So as long as I didn't dance with appliances, molest the flatware, or carry morally irresolute vermin around, I figured I could pass myself off as someone who had it pretty much together. Tonight, at least, and that was reason to celebrate. So I ordered a beer — a light one — mindful of the calories despite the array of interesting drafts — a cherry wheat, a Belgian ale, a hefeweizen, a pear cider among them.

Keith was playing an original, singing "My compass cracked; it spins around" as the moon beamed at me through the fringe of the palm fronds and the ocean breeze inspired the votives to dance. Inside, the colors of the stained glass behind the bar reminded me of a dreamy Chagall, and the hanging candleholders above the bar made it feel like a place of worship. OK, so maybe I had no idea where I was going or what was coming next in my life, but I was living in the moment.

The roar of a motorcycle broke the reverie and inspired Alexia to talk about herself since her boyfriend builds custom bikes. I asked her what she did for work.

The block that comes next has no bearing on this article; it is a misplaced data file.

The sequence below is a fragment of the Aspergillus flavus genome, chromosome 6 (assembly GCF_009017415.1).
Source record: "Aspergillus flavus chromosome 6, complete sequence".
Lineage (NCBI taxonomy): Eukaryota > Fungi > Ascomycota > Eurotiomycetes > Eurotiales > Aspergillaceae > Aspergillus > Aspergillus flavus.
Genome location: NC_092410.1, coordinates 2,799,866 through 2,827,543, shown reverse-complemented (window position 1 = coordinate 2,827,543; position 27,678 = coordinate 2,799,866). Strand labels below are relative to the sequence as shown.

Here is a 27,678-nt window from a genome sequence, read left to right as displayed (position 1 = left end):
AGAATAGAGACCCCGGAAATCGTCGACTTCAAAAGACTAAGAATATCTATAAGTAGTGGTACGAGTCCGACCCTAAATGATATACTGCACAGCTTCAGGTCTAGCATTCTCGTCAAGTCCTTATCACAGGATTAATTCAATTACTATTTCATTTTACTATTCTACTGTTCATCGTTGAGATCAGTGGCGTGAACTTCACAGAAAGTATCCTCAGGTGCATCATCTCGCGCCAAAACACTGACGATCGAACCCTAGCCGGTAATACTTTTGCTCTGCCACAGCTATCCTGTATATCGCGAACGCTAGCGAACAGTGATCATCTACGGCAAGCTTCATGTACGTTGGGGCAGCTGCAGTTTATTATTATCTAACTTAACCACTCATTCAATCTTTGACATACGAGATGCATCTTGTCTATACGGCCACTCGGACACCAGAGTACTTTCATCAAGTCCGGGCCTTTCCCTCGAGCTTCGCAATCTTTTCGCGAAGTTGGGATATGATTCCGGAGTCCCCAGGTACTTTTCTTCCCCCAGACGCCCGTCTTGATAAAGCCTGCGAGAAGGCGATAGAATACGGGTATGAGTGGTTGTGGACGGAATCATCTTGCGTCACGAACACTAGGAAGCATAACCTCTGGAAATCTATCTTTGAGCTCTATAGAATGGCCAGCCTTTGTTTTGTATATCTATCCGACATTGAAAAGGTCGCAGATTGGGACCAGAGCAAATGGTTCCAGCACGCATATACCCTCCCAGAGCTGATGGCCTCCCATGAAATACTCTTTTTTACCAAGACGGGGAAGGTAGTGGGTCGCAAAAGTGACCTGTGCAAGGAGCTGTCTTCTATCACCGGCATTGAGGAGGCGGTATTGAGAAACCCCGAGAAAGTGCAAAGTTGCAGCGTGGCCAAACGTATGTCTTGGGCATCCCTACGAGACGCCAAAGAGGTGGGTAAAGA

When she said she was an aesthetician whose specialty was eyelash extensions — a service that costs $300 — I asked, "Can I get some big ol' drag-queen eyelashes?" (Hey, for that kind of money, I'd want my peeper sweepers man-sized.)

I was joking, but she's serious about her work.

"Oh, no. It'd break your lashes," she said. "It's getting a bad rap because people don't know what they're doing, and they take two to three hours and put on lashes that are too long and break the clients' natural lashes."

"Do you think people getting boob implants are making a similar mistake?" I asked.

An eruption of feminine laughter filled the air. Then everyone shared a faux-globes encounter.

"I used to work at Blue Martini, and every time someone got her boobs done, they'd go to the bathroom and everyone would feel them," Charlene reported.

"I met a woman at Dada who had just gotten implants, and she made me feel them, and then like two months later, she tried to introduce herself to me again," Chelcey recalled. "I was like, 'Yeah, I know you. You had me feel your implants.' And she was like, 'No, I didn't.' And I was like 'No, you're right. Yeah, I made that up. '"

Pulling apart the lychee that garnished her martini with her fingers, Alexia chimed in, "Someone asked me once where I had mine done."

We all looked down at her healthy cleavage.